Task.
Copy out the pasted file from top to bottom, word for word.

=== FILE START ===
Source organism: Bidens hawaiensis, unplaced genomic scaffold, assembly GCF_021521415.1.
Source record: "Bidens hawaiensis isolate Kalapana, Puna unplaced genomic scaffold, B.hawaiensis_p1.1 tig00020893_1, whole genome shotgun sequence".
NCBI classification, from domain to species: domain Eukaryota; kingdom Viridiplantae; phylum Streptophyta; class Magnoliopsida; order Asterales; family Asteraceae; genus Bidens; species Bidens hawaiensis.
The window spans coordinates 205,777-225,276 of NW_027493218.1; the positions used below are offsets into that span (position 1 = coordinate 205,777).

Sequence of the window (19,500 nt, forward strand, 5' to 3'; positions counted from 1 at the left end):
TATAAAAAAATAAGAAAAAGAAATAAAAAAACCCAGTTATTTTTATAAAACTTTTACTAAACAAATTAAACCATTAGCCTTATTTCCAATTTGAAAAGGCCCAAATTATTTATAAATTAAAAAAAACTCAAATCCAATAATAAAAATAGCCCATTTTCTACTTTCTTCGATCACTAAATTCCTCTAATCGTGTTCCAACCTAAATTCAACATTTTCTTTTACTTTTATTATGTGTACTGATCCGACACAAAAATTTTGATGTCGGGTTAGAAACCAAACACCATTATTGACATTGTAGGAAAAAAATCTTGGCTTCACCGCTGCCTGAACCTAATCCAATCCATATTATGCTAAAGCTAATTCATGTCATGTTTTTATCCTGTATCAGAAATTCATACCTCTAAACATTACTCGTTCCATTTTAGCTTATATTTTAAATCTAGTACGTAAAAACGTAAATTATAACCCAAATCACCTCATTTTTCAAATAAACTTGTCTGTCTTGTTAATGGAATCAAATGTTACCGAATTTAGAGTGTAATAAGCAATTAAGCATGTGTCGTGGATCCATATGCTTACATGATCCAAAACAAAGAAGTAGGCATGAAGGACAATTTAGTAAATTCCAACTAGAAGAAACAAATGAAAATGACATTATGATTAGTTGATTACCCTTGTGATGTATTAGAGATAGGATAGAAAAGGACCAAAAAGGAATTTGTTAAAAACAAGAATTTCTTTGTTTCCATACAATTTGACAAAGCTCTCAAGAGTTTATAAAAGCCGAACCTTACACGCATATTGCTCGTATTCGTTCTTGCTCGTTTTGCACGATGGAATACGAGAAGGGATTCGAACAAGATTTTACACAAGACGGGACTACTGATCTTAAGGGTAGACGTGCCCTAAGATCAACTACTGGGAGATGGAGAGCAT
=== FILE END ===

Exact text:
Source organism: Bidens hawaiensis, unplaced genomic scaffold, assembly GCF_021521415.1.
Source record: "Bidens hawaiensis isolate Kalapana, Puna unplaced genomic scaffold, B.hawaiensis_p1.1 tig00020893_1, whole genome shotgun sequence".
NCBI classification, from domain to species: domain Eukaryota; kingdom Viridiplantae; phylum Streptophyta; class Magnoliopsida; order Asterales; family Asteraceae; genus Bidens; species Bidens hawaiensis.
The window spans coordinates 205,777-225,276 of NW_027493218.1; the positions used below are offsets into that span (position 1 = coordinate 205,777).

Sequence of the window (19,500 nt, forward strand, 5' to 3'; positions counted from 1 at the left end):
TATAAAAAAATAAGAAAAAGAAATAAAAAAACCCAGTTATTTTTATAAAACTTTTACTAAACAAATTAAACCATTAGCCTTATTTCCAATTTGAAAAGGCCCAAATTATTTATAAATTAAAAAAAACTCAAATCCAATAATAAAAATAGCCCATTTTCTACTTTCTTCGATCACTAAATTCCTCTAATCGTGTTCCAACCTAAATTCAACATTTTCTTTTACTTTTATTATGTGTACTGATCCGACACAAAAATTTTGATGTCGGGTTAGAAACCAAACACCATTATTGACATTGTAGGAAAAAAATCTTGGCTTCACCGCTGCCTGAACCTAATCCAATCCATATTATGCTAAAGCTAATTCATGTCATGTTTTTATCCTGTATCAGAAATTCATACCTCTAAACATTACTCGTTCCATTTTAGCTTATATTTTAAATCTAGTACGTAAAAACGTAAATTATAACCCAAATCACCTCATTTTTCAAATAAACTTGTCTGTCTTGTTAATGGAATCAAATGTTACCGAATTTAGAGTGTAATAAGCAATTAAGCATGTGTCGTGGATCCATATGCTTACATGATCCAAAACAAAGAAGTAGGCATGAAGGACAATTTAGTAAATTCCAACTAGAAGAAACAAATGAAAATGACATTATGATTAGTTGATTACCCTTGTGATGTATTAGAGATAGGATAGAAAAGGACCAAAAAGGAATTTGTTAAAAACAAGAATTTCTTTGTTTCCATACAATTTGACAAAGCTCTCAAGAGTTTATAAAAGCCGAACCTTACACGCATATTGCTCGTATTCGTTCTTGCTCGTTTTGCACGATGGAATACGAGAAGGGATTCGAACAAGATTTTACACAAGACGGGACTACTGATCTTAAGGGTAGACGTGCCCTAAGATCAACTACTGGGAGATGGAGAGCAT